Figure 12 shows the sliding bubble velocity against time for vertical flow boiling under the conditions of a bulk velocity of 0.143 m/s. As is seen from Figure 12, the predicted trends of the sliding bubble velocity agree with the experimental data. The sliding bubble velocity increases with increasing time, but the trend of an increase in the sliding bubble velocity decreases gradually as time increases. At about 14 ms, the sliding bubble velocity is higher than the local liquid velocity of the center of mass of the bubble. At about 50 ms, the sliding bubble velocity is almost equal to the bulk velocity. Figure 13 shows the forces acting on the sliding bubble against time. The buoyancy gradually increases with increasing time, but the trend of an increase in the buoyancy is small, this is because the bubble growth rate is low. The buoyancy is the driving force to promote the bubble to slide along the surface in vertical flow boiling. At initial moment, the quasi-steady drag force is the driving force to promote the bubble to slide along the surface. At about 14 ms, the sliding bubble velocity exceeds the local liquid velocity and therefore, the quasi-steady drag force will become the resistance, which prevents the bubble from sliding along the surface. The quasi-steady drag force gradually increases because of an increasing difference between the sliding bubble velocity and the liquid velocity. During this process of the bubble sliding motion, the added-mass force is always a resistance to prevent the bubble from sliding along the surface. As the time increases, since the sliding bubble velocity exceeds the local liquid velocity, and therefore the shear lift force in the y direction will push the bubble against the wall, maybe this is cause of the bubble sliding along the surface in a vertical channel.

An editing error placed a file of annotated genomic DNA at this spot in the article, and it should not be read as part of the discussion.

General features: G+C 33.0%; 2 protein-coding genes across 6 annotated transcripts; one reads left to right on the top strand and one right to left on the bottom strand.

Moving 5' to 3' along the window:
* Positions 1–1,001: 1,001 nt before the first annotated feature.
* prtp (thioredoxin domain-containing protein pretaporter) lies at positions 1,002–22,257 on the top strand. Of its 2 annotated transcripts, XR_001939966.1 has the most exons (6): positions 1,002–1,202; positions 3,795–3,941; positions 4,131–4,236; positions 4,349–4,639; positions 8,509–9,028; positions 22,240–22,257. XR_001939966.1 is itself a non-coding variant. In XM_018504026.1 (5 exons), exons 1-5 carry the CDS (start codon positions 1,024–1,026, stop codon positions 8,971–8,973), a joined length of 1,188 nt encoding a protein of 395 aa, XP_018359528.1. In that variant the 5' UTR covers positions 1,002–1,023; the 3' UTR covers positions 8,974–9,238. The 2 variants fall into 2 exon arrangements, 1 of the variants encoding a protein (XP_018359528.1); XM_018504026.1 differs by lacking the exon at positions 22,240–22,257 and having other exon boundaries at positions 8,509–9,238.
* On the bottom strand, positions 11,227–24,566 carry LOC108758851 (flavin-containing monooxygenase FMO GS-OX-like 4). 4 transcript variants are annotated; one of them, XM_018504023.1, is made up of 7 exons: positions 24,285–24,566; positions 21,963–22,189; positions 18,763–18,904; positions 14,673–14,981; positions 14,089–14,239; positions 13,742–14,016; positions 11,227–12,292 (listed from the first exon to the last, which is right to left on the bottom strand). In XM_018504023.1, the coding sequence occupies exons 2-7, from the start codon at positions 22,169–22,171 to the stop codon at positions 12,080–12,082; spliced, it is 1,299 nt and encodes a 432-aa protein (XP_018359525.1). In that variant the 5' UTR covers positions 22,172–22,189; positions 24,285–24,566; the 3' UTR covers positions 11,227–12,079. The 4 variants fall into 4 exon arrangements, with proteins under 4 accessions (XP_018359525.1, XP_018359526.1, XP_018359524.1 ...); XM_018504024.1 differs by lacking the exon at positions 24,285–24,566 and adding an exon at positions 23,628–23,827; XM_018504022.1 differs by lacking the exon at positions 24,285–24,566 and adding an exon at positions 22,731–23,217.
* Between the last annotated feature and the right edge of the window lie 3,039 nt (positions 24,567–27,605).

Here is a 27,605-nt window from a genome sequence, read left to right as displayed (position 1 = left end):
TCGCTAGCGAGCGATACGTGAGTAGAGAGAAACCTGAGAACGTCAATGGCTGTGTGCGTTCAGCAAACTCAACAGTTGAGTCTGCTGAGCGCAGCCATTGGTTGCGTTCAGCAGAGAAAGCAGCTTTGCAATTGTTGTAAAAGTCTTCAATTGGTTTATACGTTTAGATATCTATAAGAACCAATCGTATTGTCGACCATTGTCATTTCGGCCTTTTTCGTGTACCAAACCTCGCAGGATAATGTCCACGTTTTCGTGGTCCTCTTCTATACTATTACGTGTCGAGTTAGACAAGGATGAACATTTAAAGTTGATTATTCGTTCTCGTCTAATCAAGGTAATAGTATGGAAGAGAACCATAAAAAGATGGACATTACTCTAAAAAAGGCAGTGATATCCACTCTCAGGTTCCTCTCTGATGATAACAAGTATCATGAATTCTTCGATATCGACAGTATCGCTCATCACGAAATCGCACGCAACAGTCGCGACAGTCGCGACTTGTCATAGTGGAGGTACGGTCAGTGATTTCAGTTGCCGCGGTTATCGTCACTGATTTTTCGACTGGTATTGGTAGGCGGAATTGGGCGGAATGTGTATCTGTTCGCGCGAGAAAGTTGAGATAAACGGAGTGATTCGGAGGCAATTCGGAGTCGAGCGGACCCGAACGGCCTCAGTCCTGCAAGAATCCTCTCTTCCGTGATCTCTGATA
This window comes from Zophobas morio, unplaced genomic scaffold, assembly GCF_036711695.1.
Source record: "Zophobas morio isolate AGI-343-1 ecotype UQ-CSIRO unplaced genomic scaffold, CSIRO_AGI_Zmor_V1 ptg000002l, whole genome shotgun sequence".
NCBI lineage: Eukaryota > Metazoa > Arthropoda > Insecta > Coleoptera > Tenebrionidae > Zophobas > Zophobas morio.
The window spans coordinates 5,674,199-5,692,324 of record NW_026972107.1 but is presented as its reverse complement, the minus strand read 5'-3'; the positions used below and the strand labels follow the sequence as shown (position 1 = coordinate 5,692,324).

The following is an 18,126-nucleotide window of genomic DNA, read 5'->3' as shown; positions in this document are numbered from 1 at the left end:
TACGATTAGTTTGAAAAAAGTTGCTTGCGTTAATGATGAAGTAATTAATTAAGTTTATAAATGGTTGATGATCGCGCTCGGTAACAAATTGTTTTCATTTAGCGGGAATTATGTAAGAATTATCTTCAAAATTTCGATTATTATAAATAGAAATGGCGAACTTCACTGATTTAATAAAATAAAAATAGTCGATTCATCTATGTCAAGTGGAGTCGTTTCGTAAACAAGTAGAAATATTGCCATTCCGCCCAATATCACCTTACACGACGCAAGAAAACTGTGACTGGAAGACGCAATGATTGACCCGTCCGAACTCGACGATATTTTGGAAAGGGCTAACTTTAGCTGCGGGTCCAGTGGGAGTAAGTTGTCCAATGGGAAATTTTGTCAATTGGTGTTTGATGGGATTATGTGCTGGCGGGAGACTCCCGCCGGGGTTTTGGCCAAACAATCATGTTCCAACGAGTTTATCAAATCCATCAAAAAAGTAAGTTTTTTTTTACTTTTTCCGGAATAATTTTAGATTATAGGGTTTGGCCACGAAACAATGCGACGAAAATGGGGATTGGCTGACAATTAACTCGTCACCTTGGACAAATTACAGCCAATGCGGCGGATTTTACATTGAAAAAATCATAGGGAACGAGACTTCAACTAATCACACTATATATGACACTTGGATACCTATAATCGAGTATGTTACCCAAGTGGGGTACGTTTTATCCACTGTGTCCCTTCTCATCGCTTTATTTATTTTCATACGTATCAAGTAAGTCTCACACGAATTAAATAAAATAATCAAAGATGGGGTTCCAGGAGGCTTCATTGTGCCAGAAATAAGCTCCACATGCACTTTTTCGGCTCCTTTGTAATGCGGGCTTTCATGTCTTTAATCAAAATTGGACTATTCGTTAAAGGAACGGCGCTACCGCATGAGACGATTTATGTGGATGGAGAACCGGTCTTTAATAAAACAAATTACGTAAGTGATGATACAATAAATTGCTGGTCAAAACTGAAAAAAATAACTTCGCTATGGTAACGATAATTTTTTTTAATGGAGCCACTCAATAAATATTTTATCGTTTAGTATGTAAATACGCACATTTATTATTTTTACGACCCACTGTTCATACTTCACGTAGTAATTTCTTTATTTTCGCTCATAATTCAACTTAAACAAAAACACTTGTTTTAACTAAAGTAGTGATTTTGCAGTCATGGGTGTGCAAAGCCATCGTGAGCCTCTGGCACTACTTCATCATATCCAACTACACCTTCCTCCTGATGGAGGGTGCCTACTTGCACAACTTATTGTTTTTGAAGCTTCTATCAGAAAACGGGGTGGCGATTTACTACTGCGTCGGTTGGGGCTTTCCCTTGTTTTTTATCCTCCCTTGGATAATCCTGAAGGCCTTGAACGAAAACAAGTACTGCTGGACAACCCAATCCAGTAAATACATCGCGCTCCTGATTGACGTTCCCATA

Figure 12.

Sliding bubble velocity for vertical flow.

Figure 13.

Forces acting on the sliding bubble for vertical flow.